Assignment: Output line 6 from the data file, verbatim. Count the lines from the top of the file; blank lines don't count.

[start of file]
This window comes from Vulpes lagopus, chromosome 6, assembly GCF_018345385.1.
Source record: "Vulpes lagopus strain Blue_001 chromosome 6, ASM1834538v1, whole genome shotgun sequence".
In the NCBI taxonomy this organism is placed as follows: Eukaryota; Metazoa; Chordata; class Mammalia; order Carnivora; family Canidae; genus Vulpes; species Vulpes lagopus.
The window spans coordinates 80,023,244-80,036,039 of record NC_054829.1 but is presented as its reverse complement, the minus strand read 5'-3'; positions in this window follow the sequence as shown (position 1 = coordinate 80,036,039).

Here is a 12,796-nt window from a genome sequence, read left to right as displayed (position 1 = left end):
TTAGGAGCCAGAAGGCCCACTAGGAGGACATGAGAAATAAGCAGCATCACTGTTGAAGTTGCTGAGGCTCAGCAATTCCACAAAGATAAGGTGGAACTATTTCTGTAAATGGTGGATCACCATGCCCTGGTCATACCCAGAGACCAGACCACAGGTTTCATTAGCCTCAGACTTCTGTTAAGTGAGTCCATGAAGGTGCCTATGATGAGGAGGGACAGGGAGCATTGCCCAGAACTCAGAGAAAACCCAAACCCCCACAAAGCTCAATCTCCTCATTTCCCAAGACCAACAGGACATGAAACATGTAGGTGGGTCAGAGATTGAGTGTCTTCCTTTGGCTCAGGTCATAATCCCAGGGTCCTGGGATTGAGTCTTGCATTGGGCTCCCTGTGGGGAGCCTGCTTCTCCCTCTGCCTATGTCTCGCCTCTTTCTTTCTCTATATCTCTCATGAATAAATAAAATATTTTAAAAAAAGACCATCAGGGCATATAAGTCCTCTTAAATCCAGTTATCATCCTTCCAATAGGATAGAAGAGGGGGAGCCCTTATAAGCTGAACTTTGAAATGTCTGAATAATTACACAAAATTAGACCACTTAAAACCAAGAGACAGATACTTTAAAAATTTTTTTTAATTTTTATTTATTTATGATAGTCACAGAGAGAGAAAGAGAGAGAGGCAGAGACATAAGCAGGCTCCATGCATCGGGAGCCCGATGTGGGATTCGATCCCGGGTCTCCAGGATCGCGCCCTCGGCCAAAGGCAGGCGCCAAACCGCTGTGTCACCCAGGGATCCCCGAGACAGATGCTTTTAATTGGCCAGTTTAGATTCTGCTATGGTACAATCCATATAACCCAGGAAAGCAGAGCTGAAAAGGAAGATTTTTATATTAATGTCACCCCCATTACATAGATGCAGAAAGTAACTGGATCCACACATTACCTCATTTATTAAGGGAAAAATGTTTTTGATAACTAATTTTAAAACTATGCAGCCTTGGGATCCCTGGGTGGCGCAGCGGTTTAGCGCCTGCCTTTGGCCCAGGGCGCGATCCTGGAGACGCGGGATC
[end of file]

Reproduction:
TTAGGAGCCAGAAGGCCCACTAGGAGGACATGAGAAATAAGCAGCATCACTGTTGAAGTTGCTGAGGCTCAGCAATTCCACAAAGATAAGGTGGAACTATTTCTGTAAATGGTGGATCACCATGCCCTGGTCATACCCAGAGACCAGACCACAGGTTTCATTAGCCTCAGACTTCTGTTAAGTGAGTCCATGAAGGTGCCTATGATGAGGAGGGACAGGGAGCATTGCCCAGAACTCAGAGAAAACCCAAACCCCCACAAAGCTCAATCTCCTCATTTCCCAAGACCAACAGGACATGAAACATGTAGGTGGGTCAGAGATTGAGTGTCTTCCTTTGGCTCAGGTCATAATCCCAGGGTCCTGGGATTGAGTCTTGCATTGGGCTCCCTGTGGGGAGCCTGCTTCTCCCTCTGCCTATGTCTCGCCTCTTTCTTTCTCTATATCTCTCATGAATAAATAAAATATTTTAAAAAAAGACCATCAGGGCATATAAGTCCTCTTAAATCCAGTTATCATCCTTCCAATAGGATAGAAGAGGGGGAGCCCTTATAAGCTGAACTTTGAAATGTCTGAATAATTACACAAAATTAGACCACTTAAAACCAAGAGACAGATACTTTAAAAATTTTTTTTAATTTTTATTTATTTATGATAGTCACAGAGAGAGAAAGAGAGAGAGGCAGAGACATAAGCAGGCTCCATGCATCGGGAGCCCGATGTGGGATTCGATCCCGGGTCTCCAGGATCGCGCCCTCGGCCAAAGGCAGGCGCCAAACCGCTGTGTCACCCAGGGATCCCCGAGACAGATGCTTTTAATTGGCCAGTTTAGATTCTGCTATGGTACAATCCATATAACCCAGGAAAGCAGAGCTGAAAAGGAAGATTTTTATATTAATGTCACCCCCATTACATAGATGCAGAAAGTAACTGGATCCACACATTACCTCATTTATTAAGGGAAAAATGTTTTTGATAACTAATTTTAAAACTATGCAGCCTTGGGATCCCTGGGTGGCGCAGCGGTTTAGCGCCTGCCTTTGGCCCAGGGCGCGATCCTGGAGACGCGGGATC